So there I am surfing the web and catching up on some blogs and news when I notice my Skype icon blinking away at me in the windows taskbar.  Hmm, someone’s sent me an IM, thinks I only to discover that Skype logged me out.

That’s weird I say to myself.  I guess I’ll just log in again. Click.  What? Invalid login?  Hmm.  Try again. Click! Click!! Click!!!  Dammit! What’s going on. Oh look – I just got an email.  It’s from Skype.


Aw, Snap!!!  (or insert expletive of your choice).

Yes, my Skype account had been hacked and on gaining entry the attackers had immediately changed the account password and email address on me, blocking me out.

Long story short, the good news is that after immediately contacting Skype they restored my account to me (thank you!!) in less than 2.5 hours and it only cost me a few euro in Skype credits and a few hours of panic.  Yet the whole thing was entirely preventable.

But How?

So the obvious question: how did it happen? Simple – I was stupid and lazy and forgot some of the basics of online security.  Doh!

You see, when I’d first used Skype years and years ago, it was way back in it’s early days and at that time I used an insecure password.  It was a dictionary word of all things – I know! I know! You don’t have to tell me! But because I was just trying the thing out I figured that if it was useful then I’d go back and change my password later on.  At the time I’d also clicked the auto-login option and let Skype sign itself in for me.

Unfortunately, because I never used it much early on I never went back and changed the password, and over time forgot what it was.  Kind of like when we tell ourselves we’re going to write those unit tests once we get this code working.  The reality is that we get distracted or do something else, forgetting to go back and clean up after ourselves. As the saying goes, the road to hell is paved with good intentions.

Of course, at any point I could’ve done the “I forgot my password” routine, but as Skype kept logging itself in, I just forgot about it and fixing the password drifted to the bottom of my “stuff I should really do to be a good human being but that I’ll likely never get around to doing because I’d rather be sleeping or eating or having s..” well, cough, ahem, you get the idea.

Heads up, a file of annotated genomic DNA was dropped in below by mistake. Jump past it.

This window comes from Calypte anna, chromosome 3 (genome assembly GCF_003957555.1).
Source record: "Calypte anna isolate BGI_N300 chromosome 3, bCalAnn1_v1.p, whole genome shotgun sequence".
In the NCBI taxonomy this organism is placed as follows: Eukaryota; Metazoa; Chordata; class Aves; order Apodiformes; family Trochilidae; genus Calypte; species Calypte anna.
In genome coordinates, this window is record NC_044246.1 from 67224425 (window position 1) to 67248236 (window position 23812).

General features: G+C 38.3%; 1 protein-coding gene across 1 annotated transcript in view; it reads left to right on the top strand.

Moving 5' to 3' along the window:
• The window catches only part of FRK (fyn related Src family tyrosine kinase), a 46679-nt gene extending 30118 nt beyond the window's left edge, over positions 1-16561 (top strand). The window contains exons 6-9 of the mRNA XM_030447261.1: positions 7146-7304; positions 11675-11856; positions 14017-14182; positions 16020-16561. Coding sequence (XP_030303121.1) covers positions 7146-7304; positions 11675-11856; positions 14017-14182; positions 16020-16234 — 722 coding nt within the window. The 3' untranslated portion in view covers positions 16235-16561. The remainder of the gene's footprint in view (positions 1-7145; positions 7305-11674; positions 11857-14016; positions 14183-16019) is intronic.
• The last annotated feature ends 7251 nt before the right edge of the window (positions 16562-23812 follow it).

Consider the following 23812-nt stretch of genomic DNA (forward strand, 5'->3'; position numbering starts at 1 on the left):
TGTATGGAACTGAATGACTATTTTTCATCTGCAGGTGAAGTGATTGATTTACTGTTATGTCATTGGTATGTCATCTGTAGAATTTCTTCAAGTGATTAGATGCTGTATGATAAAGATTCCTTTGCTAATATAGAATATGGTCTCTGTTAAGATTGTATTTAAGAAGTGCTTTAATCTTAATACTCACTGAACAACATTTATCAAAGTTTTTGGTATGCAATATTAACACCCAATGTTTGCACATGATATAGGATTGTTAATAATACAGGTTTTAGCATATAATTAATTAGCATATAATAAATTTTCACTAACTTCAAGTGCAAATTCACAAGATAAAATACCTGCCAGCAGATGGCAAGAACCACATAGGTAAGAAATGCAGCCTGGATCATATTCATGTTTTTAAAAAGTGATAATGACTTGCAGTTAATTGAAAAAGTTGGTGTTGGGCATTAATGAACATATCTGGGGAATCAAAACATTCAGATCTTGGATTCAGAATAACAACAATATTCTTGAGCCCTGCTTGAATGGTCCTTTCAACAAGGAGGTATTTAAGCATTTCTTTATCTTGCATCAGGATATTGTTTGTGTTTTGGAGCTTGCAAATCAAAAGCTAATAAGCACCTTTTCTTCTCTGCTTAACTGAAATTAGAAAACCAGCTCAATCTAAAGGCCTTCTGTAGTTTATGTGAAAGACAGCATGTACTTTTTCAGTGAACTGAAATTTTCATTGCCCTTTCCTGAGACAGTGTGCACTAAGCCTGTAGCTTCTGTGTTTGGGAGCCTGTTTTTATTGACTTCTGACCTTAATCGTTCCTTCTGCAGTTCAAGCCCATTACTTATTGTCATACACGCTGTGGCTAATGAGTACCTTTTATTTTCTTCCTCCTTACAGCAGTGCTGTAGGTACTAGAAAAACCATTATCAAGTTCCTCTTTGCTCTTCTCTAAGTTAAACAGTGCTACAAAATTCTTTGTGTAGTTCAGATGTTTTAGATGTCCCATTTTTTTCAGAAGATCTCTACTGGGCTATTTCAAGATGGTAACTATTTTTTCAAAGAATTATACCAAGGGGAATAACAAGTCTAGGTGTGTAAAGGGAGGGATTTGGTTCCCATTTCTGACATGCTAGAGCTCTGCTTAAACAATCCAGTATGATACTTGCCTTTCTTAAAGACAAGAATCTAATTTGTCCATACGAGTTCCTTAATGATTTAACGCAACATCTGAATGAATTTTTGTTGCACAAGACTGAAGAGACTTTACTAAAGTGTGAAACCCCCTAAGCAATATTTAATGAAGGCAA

Using a real word for a password all those years ago and not taking the one measly minute needed to fix it is pretty lazy of me, huh? Yet so many people do it.  And it could’ve turned out so much worse.  Thankfully that password wasn’t used anywhere else, so I didn’t have to worry about the hackers using that to break into other accounts of mine.

Of course, what irks me most is that these days I use KeePass and I’ve even blogged about it in the past (though I now use DropBox instead of Mesh for syncing), and I’ve read plenty of tales in the past of accounts being hacked and how easy dictionary based attacks are to pull off.  And yet here I am.  A victim.  Grrr. Dumb, Richard. Dumb!

So what are my lessons?  What do I learn from my dumbicity?

1. NEVER.  Not ever.  Not even on my deathbed will I use a weak password for anything.  Even if it’s a throw away account to register for some software trial that I’ll never use again.  I have Keepass and it can generate  passwords for me that are safe.

2. Never reuse passwords across sites.  Once a password is compromised on one site it’s compromised everywhere.

3. Keep my OpenId accounts extra secure.  If I lose an OpenId account I’d be really messed up, especially as these days the use of OpenId is increasing and more and more sites are accessed only via OpenId accounts.

4. Go and change all those other passwords I have just in case.  I can’t think of how many other sites I’ve used over the years that I no longer visit and where I may have old passwords laying around.  If one of those sites was compromised and I’ve reused that password elsewhere and not realised it, what else can the attackers get to?

So, enough beating myself up about this. I’ve learned my lesson.  Hopefully you can learn from my mistake as well and avoid being a statistic like me.